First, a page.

Trauma Informed Care

Trauma exposure can deeply affect someone’s psychological, physical, spiritual, environmental, and social well-being. Trauma can mean something different to anyone, but it tends to have the same type of impact on one’s life all the same. Trauma can take a severe toll on someone psychologically, by impeding their thoughts, their coping mechanisms, and overall can affect their mental health, which then can affect other aspects of their life. Physically, trauma can drive someone to stop taking care of themselves all together. Poor hygiene, a messy house, weight gain/loss, and sudden medical conditions are all things that can be seen. For some, trauma can induce a spiritual awakening within themselves, and make them closer to God as they find it to be comforting, but for others, trauma can make someone lose faith altogether as they might find that God had let them down. Trauma can also impact their environment. Certain places can trigger someone, reminding them of their experience and this can be super uncomfortable and may bring up old memories. One of the biggest impacts that trauma has, is on their social life and how they interact with others. Sometimes this means not hanging around their family and friends anymore, and isolating themselves. It can make them withdrawn and not excited about the things they used to be excited about. Usually this is one of the biggest indicators of how trauma is affecting someone.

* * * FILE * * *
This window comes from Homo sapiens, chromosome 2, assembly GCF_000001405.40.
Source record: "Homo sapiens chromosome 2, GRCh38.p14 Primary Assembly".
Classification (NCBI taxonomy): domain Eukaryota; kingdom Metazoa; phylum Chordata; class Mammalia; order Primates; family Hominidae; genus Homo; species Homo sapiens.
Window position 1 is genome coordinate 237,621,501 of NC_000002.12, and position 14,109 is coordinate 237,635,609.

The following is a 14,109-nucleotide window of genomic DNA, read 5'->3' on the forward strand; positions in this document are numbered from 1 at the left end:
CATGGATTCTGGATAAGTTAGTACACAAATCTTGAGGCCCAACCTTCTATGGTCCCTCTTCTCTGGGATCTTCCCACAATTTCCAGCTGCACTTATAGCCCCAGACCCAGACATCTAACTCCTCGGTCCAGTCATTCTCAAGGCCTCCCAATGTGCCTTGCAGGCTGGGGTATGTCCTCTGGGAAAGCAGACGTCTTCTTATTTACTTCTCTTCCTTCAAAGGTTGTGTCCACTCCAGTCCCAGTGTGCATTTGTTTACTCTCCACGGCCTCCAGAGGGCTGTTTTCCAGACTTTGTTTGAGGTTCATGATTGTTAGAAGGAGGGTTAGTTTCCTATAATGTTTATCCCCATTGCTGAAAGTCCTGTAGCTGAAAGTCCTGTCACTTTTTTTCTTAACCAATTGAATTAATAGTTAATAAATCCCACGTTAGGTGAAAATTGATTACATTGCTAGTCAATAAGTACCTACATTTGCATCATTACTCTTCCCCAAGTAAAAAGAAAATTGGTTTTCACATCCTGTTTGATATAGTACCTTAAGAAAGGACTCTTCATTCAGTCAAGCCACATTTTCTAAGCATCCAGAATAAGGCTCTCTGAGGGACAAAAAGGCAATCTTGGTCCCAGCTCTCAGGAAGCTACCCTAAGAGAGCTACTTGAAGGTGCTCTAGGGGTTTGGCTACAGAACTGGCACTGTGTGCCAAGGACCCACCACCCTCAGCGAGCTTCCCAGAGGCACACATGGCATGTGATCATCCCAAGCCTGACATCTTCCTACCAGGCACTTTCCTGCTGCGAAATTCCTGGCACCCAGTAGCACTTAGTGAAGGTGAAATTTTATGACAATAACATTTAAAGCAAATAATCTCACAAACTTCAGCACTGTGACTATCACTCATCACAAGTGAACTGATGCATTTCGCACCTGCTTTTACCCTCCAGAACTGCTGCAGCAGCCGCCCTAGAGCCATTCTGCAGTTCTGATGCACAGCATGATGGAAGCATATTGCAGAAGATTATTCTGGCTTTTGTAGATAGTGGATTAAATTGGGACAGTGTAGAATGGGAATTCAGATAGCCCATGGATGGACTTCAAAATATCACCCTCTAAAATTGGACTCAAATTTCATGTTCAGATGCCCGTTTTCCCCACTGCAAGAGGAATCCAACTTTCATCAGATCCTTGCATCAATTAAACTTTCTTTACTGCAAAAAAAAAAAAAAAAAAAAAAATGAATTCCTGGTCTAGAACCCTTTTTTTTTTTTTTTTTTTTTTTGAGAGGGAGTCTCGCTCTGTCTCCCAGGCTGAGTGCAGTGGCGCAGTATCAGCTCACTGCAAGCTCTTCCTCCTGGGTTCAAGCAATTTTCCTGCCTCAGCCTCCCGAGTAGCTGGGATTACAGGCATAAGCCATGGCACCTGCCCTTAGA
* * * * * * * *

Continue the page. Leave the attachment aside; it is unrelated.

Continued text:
Long term effects of adverse childhood experiences include depression and other mental disorders, medical conditions such as heart disease, financial troubles as an adult, and possibly substance abuse. Unfortunately trauma can stick with someone for their whole life and is known to have life-long impacts. Some people may not get the help they need to cope, which is one of the main reasons that the effects can spiral out of control later on in life.  As a future nurse, I will apply the five TIC principles into my practice with all of my patients, knowing that anyone can have a history of trauma whether they decide to disclose it to me or not. I will always make my patients feel safe within my care, and even ask them if there is anything that can make them feel more safe, or if something makes them uncomfortable. This means telling them where I will be touching them to do assessments, and of course asking them if they are okay with it as well. It is important to be cognizant of everyone’s experiences, and comfortability level. Next, it is important to establish trust and transparency. Being honest with them is important as someone with trauma may be untrustworthy in the first place. By establishing honesty and transparency, it is then that trust can be born. This will make taking care of them easier for me as their caretaker, and easier for the patient to receive the care. I will also give choice and empowerment to all my patients. The choices that the patient makes are theirs to have, and is something that should never be taken away. There will be times I don’t agree with their choices, and may even advise against it, but they are in charge of their care at the end of the day.

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